HTML is the standard markup language for creating Web pages.
What is HTML?
- HTML is the standard markup language for creating Web pages
- HTML describes the structure of a Web page
- HTML consists of a series of elements
- HTML elements tell the browser how to display the content
- HTML elements label pieces of content such as “this is a heading”, “this is a paragraph”, “this is a link”, etc.
A Simple HTML Document
<!DOCTYPE html> <html> <head> <title>Page Title</title> </head> <body> <h1>My First Heading</h1> <p>My first paragraph.</p> </body> </html>
- The <!DOCTYPE html> declaration defines that this document is an HTML5 document
- The <html> element is the root element of an HTML page
- The <head> element contains meta information about the HTML page
- The <title> element specifies a title for the HTML page (which is shown in the browser’s title bar or in the page’s tab)
- The <body> element defines the document’s body, and is a container for all the visible contents, such as headings, paragraphs, images, hyperlinks, tables, lists, etc.
- The <h1> element defines a large heading
- The <p> element defines a paragraph
What is an HTML Element?
An HTML element is defined by a start tag, some content, and an end tag:
<tagname>Content goes here…</tagname>
The HTML element is everything from the start tag to the end tag:
<h1>My First Heading</h1>
<p>My first paragraph.</p>
|Start tag||Element content||End tag|
|<h1>||My First Heading||</h1>|
|<p>||My first paragraph.||</p>|
Note: Some HTML elements have no content (like the <br> element). These elements are called empty elements. Empty elements do not have an end tag!
The purpose of a web browser (Chrome, Edge, Firefox, Safari) is to read HTML documents and display them correctly. A browser does not display the HTML tags, but uses them to determine how to display the document:
HTML Page Structure
Below is a visualization of an HTML page structure:
<html> <head> <title>Page title</title> </head> <body> <h1>This is a heading</h1> <p>This is a paragraph.</p> <p>This is another paragraph.</p> </body> </html>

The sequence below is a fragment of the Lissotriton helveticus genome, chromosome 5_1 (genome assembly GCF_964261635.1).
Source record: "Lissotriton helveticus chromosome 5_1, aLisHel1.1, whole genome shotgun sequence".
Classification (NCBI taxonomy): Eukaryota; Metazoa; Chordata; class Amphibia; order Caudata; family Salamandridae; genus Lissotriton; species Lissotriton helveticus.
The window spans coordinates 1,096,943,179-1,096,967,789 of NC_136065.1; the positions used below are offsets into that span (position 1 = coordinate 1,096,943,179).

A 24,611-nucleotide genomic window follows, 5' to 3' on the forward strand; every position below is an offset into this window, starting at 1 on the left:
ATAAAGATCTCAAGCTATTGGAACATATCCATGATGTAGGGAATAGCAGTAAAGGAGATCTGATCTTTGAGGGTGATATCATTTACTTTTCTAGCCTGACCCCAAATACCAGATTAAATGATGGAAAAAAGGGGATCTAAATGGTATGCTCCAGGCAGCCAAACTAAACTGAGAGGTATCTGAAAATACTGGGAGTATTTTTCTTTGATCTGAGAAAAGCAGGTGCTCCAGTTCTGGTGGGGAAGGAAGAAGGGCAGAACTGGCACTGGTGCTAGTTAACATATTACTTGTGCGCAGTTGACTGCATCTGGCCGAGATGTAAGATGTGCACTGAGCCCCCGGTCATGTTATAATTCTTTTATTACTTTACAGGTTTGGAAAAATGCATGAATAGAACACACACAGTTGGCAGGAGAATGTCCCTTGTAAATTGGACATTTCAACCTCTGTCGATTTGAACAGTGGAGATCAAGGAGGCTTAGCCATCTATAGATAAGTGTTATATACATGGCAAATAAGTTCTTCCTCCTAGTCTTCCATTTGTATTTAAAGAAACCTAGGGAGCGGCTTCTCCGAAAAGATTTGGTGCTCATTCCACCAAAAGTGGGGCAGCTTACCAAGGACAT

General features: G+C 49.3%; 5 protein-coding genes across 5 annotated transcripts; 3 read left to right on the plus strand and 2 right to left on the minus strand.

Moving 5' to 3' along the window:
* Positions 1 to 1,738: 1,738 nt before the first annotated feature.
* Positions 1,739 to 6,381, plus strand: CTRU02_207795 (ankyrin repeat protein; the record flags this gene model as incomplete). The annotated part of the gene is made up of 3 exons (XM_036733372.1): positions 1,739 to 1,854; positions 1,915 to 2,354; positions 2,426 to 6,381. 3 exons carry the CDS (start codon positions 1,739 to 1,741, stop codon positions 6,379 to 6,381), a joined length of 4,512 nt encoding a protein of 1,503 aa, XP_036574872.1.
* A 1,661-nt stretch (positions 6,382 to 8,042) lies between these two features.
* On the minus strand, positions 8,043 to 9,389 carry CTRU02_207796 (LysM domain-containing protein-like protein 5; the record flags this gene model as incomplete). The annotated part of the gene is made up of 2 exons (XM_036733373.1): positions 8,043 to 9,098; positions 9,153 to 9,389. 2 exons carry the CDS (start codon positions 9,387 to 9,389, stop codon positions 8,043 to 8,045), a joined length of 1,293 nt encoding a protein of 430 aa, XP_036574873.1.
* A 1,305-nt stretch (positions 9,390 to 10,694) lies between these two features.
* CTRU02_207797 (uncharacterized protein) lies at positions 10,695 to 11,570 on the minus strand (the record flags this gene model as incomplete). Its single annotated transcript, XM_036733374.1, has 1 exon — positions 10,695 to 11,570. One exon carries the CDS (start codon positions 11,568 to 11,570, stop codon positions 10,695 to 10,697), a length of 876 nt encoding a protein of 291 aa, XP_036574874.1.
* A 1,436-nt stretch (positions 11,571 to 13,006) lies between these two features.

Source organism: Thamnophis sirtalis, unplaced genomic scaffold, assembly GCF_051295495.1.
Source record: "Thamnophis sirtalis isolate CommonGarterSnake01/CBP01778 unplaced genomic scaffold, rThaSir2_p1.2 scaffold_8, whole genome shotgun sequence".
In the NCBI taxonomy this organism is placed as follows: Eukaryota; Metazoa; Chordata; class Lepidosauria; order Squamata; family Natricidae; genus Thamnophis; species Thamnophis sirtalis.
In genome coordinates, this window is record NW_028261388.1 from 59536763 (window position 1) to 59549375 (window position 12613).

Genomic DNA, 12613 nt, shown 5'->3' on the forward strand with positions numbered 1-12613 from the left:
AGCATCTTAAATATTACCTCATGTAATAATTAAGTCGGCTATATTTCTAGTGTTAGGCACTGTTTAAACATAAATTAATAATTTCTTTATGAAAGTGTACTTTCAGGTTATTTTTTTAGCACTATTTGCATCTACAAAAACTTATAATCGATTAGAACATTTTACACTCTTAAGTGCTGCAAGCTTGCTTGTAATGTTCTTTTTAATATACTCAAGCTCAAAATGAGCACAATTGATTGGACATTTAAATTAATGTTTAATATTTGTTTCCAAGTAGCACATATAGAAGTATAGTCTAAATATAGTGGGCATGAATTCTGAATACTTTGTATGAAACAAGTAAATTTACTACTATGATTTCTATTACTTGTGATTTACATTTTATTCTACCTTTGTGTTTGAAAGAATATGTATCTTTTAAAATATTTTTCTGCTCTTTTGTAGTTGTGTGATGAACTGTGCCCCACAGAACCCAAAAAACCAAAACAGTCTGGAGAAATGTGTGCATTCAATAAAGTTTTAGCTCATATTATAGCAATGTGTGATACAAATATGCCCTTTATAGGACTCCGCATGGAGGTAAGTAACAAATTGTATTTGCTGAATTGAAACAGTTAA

History of HTML
Vannevar Bush was an engineer born at the end of the 19th century. By the 1930s he was working on analog computers and in 1945 wrote the article “As We May Think,” published in the Atlantic Monthly. In it, he describes a machine he called memex, which would store and retrieve information via microfilm. It would consist of screens (monitors), a keyboard, buttons, and levers. The system he discussed in this article is very similar to HTML, and he called the links between various pieces of information associative trails. This article and theory laid the foundation for Tim Berners-Lee and others to invent the World Wide Web, HTML (hypertext markup language), HTTP (HyperText Transfer Protocol), and URLs (Universal Resource Locators) in 1990. Bush died in 1974 before the web existed or the internet became widely known, but his discoveries were seminal.
Tim Berners-Lee and HTML
Tim Berners-Lee, a scientist and academic, was the primary author of HTML, with the assistance of his colleagues at CERN, an international scientific organization based in Geneva. Berners-Lee invented the World Wide Web in 1989 at CERN. He was named one of Time magazine’s 100 most important people of the 20th century for this accomplishment.
Berners-Lee’s was developed in 1991-92. This was a true browser editor for the first version of HTML and ran on a Next workstation. Implemented in Objective-C, it, made it easy to create, view, and edit web documents. The first version of HTML was formally published in June 1993.